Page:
Bishop E.W. Jackson, the Republican nominee for Lt. Governor of Virginia, has spent a lot of his campaign explaining himself.
A position he believes is unfair.
"There's been an effort to disqualify me because what I believe and what I've taught as a minister," Jackson said in an interview with NBC12, "Even though I've made clear repeatedly, that I will follow the Constitution."
Just this week, the pastor and attorney was once again put into a defensive posture when he told WUSA-TV in Washington, D.C. that he never said some very specific things during his ministry. Among the controversial statements was one that had to do with God's judgment of the military and another related to his view of homosexuals and their lifestyle.
Jackson said he was trying to defend the statements within a broad context, but he didn't back down from them.
In fact I asked him very specifically if he ever said the following passage related to homosexuals:
"Their minds are perverted, they’re frankly very sick people psychologically, mentally and emotionally and they see everything through the lens of homosexuality. When they talk about love they’re not talking about love, they’re talking about homosexual sex. So they can’t see clearly."
He told WUSA that he never said that.
When I presented it directly, he didn't deny that he said the words but argued that it was in the context of a spiritual discussion and has nothing to do with the type of Lt. Governor he would be.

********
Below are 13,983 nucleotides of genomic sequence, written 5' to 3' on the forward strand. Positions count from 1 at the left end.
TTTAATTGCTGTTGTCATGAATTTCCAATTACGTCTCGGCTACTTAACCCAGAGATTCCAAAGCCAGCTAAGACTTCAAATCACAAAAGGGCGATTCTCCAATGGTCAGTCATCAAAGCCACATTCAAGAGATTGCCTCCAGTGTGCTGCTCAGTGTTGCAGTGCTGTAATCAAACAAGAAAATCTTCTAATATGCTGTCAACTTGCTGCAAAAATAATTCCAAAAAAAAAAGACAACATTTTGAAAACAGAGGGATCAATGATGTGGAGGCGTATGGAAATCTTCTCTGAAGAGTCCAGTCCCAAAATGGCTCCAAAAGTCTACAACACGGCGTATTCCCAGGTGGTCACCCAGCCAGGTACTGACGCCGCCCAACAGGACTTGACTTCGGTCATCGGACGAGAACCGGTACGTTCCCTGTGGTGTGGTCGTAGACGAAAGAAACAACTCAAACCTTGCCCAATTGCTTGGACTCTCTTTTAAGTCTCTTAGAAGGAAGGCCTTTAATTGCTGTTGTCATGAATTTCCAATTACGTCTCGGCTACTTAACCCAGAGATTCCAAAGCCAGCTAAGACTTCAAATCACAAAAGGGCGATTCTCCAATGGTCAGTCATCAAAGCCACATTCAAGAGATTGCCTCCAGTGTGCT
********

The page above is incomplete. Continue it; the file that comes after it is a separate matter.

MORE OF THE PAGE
"I'm not running to be the minister of Virginia," he said. "I'm running to be Lt. Governor of Virginia."
But as to the statement itself, Jackson provided no qualification or explanation. Instead he argued that if someone was honestly assessing what he had to say, they would understand he was explaining what the Bible says about the gay lifestyle.
"Whether you agree with him or not you he was basically reflecting essentially what the scripture says about homosexuality," he said.
Regardless, Jackson believes that his profession has been brought into the limelight in a way that no other candidate's professional background has. He thinks it is because he is a Christian and the left- in particular the liberal media- have purposely attacked him because of his faith.
"All of the sudden because the left has this great antipathy to Bible believing Christians all of the sudden it is a big issue if you are a Christian," Jackson said. "We don't know if you will bring those issues into office. Well people have always brought their world views into office."
Jackson connected his situation to the debate over the appointment of Tracy Thorne-Begland to the Richmond General District Court. Begland, who is openly gay, was serving as a Deputy Commonwealth's Attorney when he was tapped for the judgeship. Conservatives initially blocked his confirmation because of his outspoken advocacy against the "Don't Ask, Don't Tell" policy in the U.S. Military.
"When a homosexual judge was being considered for office- anybody who raised the question if whether he was going to bring his activism to office was considered out of bounds," Jackson said. "But all of the sudden my ministry is disqualifying me from serving as Lt. Gov."
He contends when elected, he will be the Lt. Governor for all Virginians and has an easy way to know when to put his religon on the sideline.
"The Constitution will draw that line," he said.
You can see part of our interview with Jackson below.
Our full interview with him will post tomorrow as part of our preview of the Lt. Governor's race.